Jewelry museum

Hugo Kohl shows off a mold for a baby rattle at the Museum of American Jewelry Design & Manufacturing.

Bright show lights beam down on the glittering showcases of handmade jewelry. Intricate, detailed designs gleam outward from the glass cases to the customers of Hugo Kohl’s Museum of American Jewelry Design & Manufacturing. Music plays softly through the showroom’s atmosphere, but a faint tinkering sound can be heard in the workspace below. 

For those interested in watching the products themselves being created, the museum’s show room extends a unique experience. Through the glass separating the showroom from the workshop itself, customers are invited to observe as Master Goldsmith Hugo Kohl and his employees bring the antique and rare art of their handmade jewelry to life. 

Freshly established in its new downtown location in the Ice House, the Museum of American Jewelry Design & Manufacturing brings more than just average jewelry to Harrisonburg’s table. 

“Hugo’s a revivalist of jewelry from the period of the 1920s to the mid 1930s,” said Peter DiCristofaro, president of the Providence Jewelry Museum in Providence, Rhode Island, and an old colleague of Kohl. 

Over the past couple of years, DiCristofaro has helped Kohl in his endeavors to create a historically accurate industrial age jewelry museum in Harrisonburg, similar to the one in Providence. By bringing together a series of industrial and non-electric machines from the early industrial period and the molds that were originally used to create jewelry, Kohl has not only specialized his trade to the revival of this form, but created a historical sanctuary for this jewelry-making method. 

As DiCristofaro indicated, “[The Museum of American Jewelry Design & Manufacturing is] certainly one of the only establishments where you can see a retail store combined with a museum.”

Built around the premise of an old and steadily fading art form, Kohl’s jewelry is made using hubs, dies and rolls: technology initially implemented to create jewelry before the eve of a mass-producing industry. 

“Back then, computers didn’t exist; you had to do it through your own hands,” Kohl said regarding the museum’s favored practice of utilizing hubs from the ’20s and ’30s. These hubs are the casts that, through the aid of the goldsmith, are utilized to create jewelry by way of molds. Through a combination of heavy, industrial age machines and personal, human craftsmanship and refinement, Kohl’s jewelry is created through a hands-on process from start to finish, a large contrast to the automated process used in modern factories. 

The business is much more than a jewelry store in that not only is jewelry made and sold on site, but a rich history along with the trade is kept alive and well within the museum. 

“These skills are disappearing,” Kohl said. “We wanted this to be a storehouse for the history and the skills where we can pass them on so that they don’t disappear.”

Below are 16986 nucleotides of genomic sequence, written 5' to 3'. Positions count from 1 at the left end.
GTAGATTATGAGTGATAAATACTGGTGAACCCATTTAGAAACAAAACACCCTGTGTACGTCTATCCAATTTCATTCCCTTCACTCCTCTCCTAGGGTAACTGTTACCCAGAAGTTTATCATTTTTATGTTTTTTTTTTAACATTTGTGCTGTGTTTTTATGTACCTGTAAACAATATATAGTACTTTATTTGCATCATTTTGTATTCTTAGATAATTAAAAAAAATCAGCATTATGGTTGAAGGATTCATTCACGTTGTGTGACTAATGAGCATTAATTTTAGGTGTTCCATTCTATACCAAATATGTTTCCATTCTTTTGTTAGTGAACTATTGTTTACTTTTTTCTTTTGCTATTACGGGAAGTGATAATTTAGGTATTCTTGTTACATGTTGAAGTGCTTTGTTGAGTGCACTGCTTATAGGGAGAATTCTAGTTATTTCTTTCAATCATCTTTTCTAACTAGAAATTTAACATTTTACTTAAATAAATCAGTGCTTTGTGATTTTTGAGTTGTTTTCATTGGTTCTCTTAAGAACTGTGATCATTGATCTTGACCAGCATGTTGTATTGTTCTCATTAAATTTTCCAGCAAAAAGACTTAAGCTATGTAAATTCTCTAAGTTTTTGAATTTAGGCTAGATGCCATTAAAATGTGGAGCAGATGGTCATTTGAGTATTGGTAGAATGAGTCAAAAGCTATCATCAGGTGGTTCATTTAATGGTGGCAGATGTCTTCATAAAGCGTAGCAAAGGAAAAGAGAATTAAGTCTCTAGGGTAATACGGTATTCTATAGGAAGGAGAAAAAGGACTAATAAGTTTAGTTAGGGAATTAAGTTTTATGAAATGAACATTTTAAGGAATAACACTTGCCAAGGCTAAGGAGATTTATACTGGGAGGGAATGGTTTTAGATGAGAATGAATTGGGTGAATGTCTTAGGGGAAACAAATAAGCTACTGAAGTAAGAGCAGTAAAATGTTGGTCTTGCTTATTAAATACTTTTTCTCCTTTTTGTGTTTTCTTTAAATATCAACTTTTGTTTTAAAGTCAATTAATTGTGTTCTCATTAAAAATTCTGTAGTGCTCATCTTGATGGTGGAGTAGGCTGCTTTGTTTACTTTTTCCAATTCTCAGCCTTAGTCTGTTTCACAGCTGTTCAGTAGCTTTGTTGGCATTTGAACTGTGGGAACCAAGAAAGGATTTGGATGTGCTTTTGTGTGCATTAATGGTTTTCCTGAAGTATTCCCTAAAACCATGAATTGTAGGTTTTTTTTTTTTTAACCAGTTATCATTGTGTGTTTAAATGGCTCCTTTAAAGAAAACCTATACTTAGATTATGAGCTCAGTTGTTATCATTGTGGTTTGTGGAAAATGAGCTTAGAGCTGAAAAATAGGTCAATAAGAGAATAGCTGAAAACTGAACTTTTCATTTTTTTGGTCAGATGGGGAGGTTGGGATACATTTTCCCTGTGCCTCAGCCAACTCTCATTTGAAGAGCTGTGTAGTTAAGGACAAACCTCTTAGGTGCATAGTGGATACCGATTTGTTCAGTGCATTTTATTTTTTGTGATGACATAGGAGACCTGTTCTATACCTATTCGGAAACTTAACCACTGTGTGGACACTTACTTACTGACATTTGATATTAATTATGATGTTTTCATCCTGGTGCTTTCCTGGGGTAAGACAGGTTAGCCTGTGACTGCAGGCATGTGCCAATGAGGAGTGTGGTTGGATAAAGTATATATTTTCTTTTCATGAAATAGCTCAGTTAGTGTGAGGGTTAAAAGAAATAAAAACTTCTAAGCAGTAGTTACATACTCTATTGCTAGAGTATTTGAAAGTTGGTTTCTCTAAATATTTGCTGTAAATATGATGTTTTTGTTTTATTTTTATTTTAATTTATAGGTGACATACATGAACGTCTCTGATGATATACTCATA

True to these words, Kohl did just that in his efforts to retain this rich tradition. He first began his journey to a career with this art form when he noticed, in the cleanup of a deteriorated warehouse in Providence, Rhode Island, that a truckload of hubs were on their way to be sold as scrap metal. 

“I got into my car and chased after them,” Kohl said. “It was a spur-of-the-moment decision that has had ramifications for me for the rest of my life.” 

Now, 28 years later, the museum holds the title of the largest collection of hubs in the United States with over 7,000 hub designs to choose from. To Charles and Ruth Hilliard, a couple who came in for repairs, the experience proved awe-inspiring on multiple levels. 

“I had a broken necklace chain and Charles lost his wedding band,” Ruth said. “We had heard good things about Hugo, so we decided to come by.”

The Hilliards were surprised when Kohl took the task straight to work, allowing the couple to enjoy their visit by browsing the displays and watching the process of jewelry-making play out below where they sat in the showroom. 

“We didn’t realize he would do it on the spot,” she said. “It’s great that they’re so accommodating. And it’s very interesting to be able to watch the process. It makes you want to come back.”  

The museum opened its new location to the public at 217 S. Liberty Street on Thursday and is already cultivating an expanding interest from Harrisonburg’s community.

“This is a life-long skill to learn,” Kohl said of his techniques for the production of the museum’s jewelry. He hopes to bring the same satisfaction he gets from the art to the city of Harrisonburg. 

“Our idea in creating this museum with this floor plan was to let people see what the process looks like, smells like and sounds like so they can get the whole experience.”

Contact Andrea Croft at croftah@dukes.jmu.edu.